This time your work will be awarded. The two best recipes will receive 1000 INR and 500 INR e-gift voucher from Flipkart. The prizes are sponsored by CupoNation. CupoNation is India’s largest coupon portal offering the newest deals and promotions from great brands in India. Make sure to check their website if you want to buy something online in India, they really have great deals from almost all major online traders in India.

Holi - The Festival of Colors Event Logo

Rules of Holi – The Festival of Colors event:

Bloggers –

  1. Blog about your favorite Holi food that you love to prepare during Holi, link back to this event announcement mentioning the giveaway sponsored by CupoNation  and please use the event logo
  2. Submit your links and other details in the following form

Submission form [vfb id=1]

or send in a mail with the following details to bengalicuisine[at]gmail[dot]com

             i.Name
           ii.Blog Name
           iii. Blog URL
           iv. Recipe Name
           v.Recipe URL
           vi. Photo of the prepared recipe
  1. Last date of submitting your entries is March 10, 2013 12 midnight PST. I’ll be posting the event round-up along with the names of the winners before Holi, March 27, 2013.
  2. If you want to send any archived entries please update it with a link to this event announcement post.
  3. There is no limit to the number of recipes you send. So, send as many as you want and increase your chances to win the awards.

 

Non-Bloggers –

  1. Please send in your recipes to bengalicuisine[at]gmail[dot]com along with the photo of the prepared dish
  2. I’ll post these recipes in our blog, Cook Like a Bong as guest posts with due credit to you and add these links to the round.

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Book Review – Cooking on the Run by Boria Mazumdar

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What do you do if you’re in a hurry but still you’ve got to eat? The answer is easy for someone who has been cooking “for a while”. If you are one such person, more often than not, you use your years of work experience in the kitchen and very quickly figure something out.

But, the situation drastically changes when your culinary skills fluctuate between Chhede de ma Kende bachi (Clueless in Kitchen) to Omlette maker (comfortable preparing different egg dishes). You would likely to lean towards the likes of milk-cereal, bread butter toast or banana milk shake for breakfast, or the likes of Maggi, canned foods and some Ready to Eat packs for any other time of the day (of course, you can always order a home delivery from the neighbourhood Pizza delivery, order a take-out online, but those are out-of-scope for this discussion here). Boria Majumdar’s new cookbook, titled Cooking on the Run, can be a godsend at such times, it is very helpful in such a scenario. Wait a minute. Doesn’t Boria Majumdar write and speak about Cricket, and other forms of sports?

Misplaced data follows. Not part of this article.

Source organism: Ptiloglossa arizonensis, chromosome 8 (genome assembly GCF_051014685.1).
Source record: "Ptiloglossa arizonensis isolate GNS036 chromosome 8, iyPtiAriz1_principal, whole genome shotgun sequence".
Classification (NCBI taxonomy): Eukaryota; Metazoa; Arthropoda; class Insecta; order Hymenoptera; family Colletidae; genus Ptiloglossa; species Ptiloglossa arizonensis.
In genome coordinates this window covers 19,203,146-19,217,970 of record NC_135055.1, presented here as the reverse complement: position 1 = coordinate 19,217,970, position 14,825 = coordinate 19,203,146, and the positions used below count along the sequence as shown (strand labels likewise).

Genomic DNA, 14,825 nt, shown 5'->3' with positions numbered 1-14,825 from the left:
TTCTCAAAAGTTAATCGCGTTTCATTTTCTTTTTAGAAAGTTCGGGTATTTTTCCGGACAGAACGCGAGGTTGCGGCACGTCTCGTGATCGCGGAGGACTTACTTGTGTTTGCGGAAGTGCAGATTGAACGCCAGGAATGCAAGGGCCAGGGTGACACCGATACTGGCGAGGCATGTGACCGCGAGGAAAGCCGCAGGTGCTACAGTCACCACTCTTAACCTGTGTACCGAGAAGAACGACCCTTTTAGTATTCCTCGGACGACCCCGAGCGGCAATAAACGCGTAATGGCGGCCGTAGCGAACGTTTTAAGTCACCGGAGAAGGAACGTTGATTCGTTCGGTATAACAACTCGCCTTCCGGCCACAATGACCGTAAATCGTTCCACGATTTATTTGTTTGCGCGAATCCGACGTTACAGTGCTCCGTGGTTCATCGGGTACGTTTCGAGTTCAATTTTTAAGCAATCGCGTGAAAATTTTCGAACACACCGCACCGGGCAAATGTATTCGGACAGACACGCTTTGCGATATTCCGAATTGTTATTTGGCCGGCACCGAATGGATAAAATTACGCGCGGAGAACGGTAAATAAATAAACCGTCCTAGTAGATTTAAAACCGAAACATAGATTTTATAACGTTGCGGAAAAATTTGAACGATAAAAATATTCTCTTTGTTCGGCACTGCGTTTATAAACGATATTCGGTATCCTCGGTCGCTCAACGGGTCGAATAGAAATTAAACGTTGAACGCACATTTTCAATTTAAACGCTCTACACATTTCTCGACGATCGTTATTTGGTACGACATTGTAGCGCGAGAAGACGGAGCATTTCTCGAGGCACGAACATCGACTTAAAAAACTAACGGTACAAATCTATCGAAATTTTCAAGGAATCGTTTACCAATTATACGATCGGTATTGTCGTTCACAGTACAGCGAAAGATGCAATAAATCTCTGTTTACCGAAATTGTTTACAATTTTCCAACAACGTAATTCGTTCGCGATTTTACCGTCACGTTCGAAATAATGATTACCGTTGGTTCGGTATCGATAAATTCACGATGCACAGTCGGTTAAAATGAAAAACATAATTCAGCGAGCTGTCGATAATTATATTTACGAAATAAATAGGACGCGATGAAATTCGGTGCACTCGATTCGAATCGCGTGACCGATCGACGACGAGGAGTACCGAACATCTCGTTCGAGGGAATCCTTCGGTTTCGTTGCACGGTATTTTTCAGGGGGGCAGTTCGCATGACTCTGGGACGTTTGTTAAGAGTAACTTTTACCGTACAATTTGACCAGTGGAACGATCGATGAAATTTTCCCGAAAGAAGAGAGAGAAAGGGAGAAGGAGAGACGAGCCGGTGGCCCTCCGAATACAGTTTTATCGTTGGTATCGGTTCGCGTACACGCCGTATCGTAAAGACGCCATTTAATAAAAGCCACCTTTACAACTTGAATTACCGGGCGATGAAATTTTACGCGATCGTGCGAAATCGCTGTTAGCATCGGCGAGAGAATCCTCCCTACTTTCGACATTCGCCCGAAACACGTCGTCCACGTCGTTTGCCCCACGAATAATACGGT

Well, yes. And I, for one, was pleasantly surprised when I got his message that his first cookbook is out and if I would like to review it. Of course I would, I thought.  A few days later, Boria sent me the pdf and the printed version of his book too. Thanks Boria.

Going through the book was a like a breeze of fresh air but I was faced with a dilemma – how do I review a cookbook that, even Boria says, is designed for Indian Men? Kalyan and I got together and figured the way out.

We figured we’d review the book from two perspectives – I’ll don the food blogger hat and review the book, while Kalyan will review it from “Indian Man’s” perspective. Fair enough? So, here we go.

Cooking on the Run by Boria Mazumdar

Boria very modestly writes in his book that it “does not have a grandiose purpose” and is “simply the average Indian man’s survival mechanism in times of need”. The book is much more than that though. It is one of those cookbooks which are as much a treat to read for its anecdotes and surrounding story as much as it is for the recipes themselves. I’m very sure pro-cooks would love to read it and keep it in their bookshelves.

Boria grew up in a Bengali household and from a very early age he started getting fond of the finished products from his mother’s kitchen. But, not until did he was in Oxford that he actually set foot in a kitchen to cook. The book reveals not only recipes that he tried over the years to amuse his friends from college and work; but it’s a journey through his life in the kitchen and beyond.

Going through the book, one chapter particularly caught my attention – Tangra, Kolkata’s very own China town. Boria, while discussing his favourite Chinese restaurants over the world, paints a realistic picture of the place. Sitting in my apartment in Texas, I felt nostalgic. I couldn’t but smile and recollect my days as an undergrad and the frequent visit to Chinatown with my friends.